A great example of this was a run through of the game Hades on the iPad. Its comic-book style is a vibrant mix of inky blacks and bold primary colors, while the action is fast paced. The iPad Pro made it look as if it was being animated across the night sky itself, with combat flashes exciting the screen without diluting the depth of total black colors in other areas. Fast-paced motion looked good too (the tablet maxes out at a ‘ProMotion’ refresh rate of 120Hz), and seemed more responsive than on the Mini LED version — the difference is minute, though where I’d note a slight blur on the Mini LED display, the OLED was flawlessly smooth.

iPad Pro with M4 chipset

(Image credit: Gerald Lynch / Future)

But! It’s not perfect, and I’ve run into a particularly strange issue on the display that gave me cause for concern. When watching HDR content, I’ve noticed a highlights problem around certain blue tones. When navy / indigo blue shades are onscreen in HDR content, highlights can become blown out to the point that they’re basically white. The best way to describe this would be to look at the creases on a character’s blue shirt — instead of being shades of blue, they become like a white spider’s web over the affected area, as if the image processing engine is getting confused as to how to best portray highlights in that zone. 

It’s pretty specific, admittedly, and I’ve only spotted it in a few seconds of footage, but I’d be worried it hints at a wider image processing problem, and that more time watching content on the screen will throw up more examples of the issue. I’ve run the exact same footage on different displays — including Apple’s own 11-inch LCD M2 iPad Pro — and didn’t come across the same problem. I’ve reached out to Apple for comment on the issue and will update the review if I get a solution.

When navy / indigo blue shades are onscreen in HDR content, highlights can become blown out to the point that they’re basically white.

Another thing I would note — and this is more a feeling than something I’ve been able to confirm yet — is that the automatic brightness adjustments seem a little more aggressive than with previous iPads. Apple says it uses advanced screen safety algorithms to block burn-in on its new iPads (you’d assume that’s sporadic pixel shifting and a closer eye on brightness levels). But the company hasn’t stated exactly what’s working under the hood to prevent damage to this pricey screen. My gut so far suggests that it's leaning on the side of caution with automatic brightness controls then — though you can always override this in Control Center.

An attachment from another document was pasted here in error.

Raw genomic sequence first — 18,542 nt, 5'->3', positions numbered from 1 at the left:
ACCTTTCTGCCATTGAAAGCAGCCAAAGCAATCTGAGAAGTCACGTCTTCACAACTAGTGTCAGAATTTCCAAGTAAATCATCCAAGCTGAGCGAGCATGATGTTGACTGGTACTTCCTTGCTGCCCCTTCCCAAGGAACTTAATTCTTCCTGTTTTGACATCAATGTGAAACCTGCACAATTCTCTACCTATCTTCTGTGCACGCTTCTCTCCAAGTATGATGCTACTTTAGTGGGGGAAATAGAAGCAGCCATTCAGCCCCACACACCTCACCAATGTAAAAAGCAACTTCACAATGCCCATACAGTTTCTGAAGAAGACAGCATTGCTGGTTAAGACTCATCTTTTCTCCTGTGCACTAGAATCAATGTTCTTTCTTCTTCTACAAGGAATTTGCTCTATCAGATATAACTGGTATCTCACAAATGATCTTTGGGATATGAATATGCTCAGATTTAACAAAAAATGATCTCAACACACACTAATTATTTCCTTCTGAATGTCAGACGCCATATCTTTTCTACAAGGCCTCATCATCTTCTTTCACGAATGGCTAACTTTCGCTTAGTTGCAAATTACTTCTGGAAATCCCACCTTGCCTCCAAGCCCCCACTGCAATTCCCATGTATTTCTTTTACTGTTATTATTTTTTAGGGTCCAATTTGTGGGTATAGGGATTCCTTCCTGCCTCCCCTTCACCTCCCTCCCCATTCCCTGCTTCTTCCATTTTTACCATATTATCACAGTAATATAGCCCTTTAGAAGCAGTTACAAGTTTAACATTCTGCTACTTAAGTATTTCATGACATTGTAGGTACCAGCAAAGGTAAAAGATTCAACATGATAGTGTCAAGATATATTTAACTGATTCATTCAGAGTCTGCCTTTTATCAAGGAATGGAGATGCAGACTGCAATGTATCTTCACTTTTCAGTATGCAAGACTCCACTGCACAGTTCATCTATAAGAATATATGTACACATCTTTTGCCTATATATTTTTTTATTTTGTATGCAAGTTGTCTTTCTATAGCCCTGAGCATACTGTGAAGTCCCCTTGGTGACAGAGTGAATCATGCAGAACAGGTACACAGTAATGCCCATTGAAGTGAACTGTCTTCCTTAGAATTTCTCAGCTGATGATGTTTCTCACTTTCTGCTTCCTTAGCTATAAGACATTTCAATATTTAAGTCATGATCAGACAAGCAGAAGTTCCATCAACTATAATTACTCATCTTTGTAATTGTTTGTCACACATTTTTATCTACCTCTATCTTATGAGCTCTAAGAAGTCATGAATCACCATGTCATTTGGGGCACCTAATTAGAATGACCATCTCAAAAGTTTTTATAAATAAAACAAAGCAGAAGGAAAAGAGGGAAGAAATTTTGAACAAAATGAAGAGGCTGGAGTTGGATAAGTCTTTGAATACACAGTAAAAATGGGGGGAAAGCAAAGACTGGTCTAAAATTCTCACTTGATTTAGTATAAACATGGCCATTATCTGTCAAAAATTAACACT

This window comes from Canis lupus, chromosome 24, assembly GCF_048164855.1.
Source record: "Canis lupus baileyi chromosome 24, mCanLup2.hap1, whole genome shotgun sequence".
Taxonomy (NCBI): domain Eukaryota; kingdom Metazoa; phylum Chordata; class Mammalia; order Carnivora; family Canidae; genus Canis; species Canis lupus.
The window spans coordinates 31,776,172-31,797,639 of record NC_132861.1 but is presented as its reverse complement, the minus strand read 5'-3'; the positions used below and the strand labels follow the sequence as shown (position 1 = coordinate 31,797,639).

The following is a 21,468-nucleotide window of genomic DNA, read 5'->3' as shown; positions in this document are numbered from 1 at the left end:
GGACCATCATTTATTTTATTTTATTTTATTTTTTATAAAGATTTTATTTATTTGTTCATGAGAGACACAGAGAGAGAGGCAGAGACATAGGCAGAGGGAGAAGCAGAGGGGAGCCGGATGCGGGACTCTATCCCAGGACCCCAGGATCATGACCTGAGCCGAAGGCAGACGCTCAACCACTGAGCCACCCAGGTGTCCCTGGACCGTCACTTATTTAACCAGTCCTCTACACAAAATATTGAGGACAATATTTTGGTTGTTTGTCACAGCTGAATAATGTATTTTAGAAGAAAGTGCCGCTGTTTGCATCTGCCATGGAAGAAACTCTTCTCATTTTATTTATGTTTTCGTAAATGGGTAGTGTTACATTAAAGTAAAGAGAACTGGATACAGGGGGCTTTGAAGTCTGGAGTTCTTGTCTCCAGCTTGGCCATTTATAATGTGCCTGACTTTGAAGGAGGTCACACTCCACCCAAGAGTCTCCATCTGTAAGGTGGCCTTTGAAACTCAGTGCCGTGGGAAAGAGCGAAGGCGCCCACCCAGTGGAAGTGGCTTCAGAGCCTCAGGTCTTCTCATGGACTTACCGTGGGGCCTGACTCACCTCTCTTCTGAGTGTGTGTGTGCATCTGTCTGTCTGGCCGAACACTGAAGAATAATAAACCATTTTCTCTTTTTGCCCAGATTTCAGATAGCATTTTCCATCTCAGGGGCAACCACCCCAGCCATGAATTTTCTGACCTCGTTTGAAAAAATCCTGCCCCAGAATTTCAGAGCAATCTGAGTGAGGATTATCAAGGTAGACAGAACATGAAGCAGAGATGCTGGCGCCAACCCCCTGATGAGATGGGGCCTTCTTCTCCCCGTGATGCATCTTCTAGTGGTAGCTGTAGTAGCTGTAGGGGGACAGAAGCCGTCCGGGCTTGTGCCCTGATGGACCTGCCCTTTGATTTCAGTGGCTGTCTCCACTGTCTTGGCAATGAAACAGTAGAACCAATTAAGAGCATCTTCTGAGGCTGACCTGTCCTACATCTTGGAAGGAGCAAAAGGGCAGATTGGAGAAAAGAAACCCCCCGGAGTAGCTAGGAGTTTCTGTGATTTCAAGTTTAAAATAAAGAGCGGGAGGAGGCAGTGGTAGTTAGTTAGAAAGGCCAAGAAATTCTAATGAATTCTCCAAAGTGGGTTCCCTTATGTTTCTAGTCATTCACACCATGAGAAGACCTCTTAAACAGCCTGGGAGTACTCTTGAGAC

Older iPad Pro generations have reserved the previously-top-end display technology – Mini LED – for the 13-inch models, but with the M4 range OLED comes to both 11-inch and 13-inch models.

iPad Pro with M4 chipset

(Image credit: Gerald Lynch / Future)

Quirks aside, that Apple has squeezed all this into such a slim frame is incredible. In addition to the new screen tech, Apple reworked the entire chassis and internal layout of the iPad Pro to make the thinnest tablet it’s ever made. The 11-inch iPad Pro now measures 249.7mm x 177.5mm x 5.3mm. But the 13-inch model is, remarkably, thinner still. It measures 281.6mm x 215.5mm x 5.1mm. That’s the thinnest product Apple has ever made — thinner than its iPhones, thinner even than the tiny old iPod Nano. Presumably, Apple’s been able to shift some of the internals around a bit as afforded by the extra surface area to tighten the belt straps there, offsetting thickness with the thermal efficiency provided by the M4 chip generation. And those worried about a repeat of ‘Bendgate’ should be able to rest easy — Apple says its reinforced the internal frame to keep the new iPad Pro safe from damage.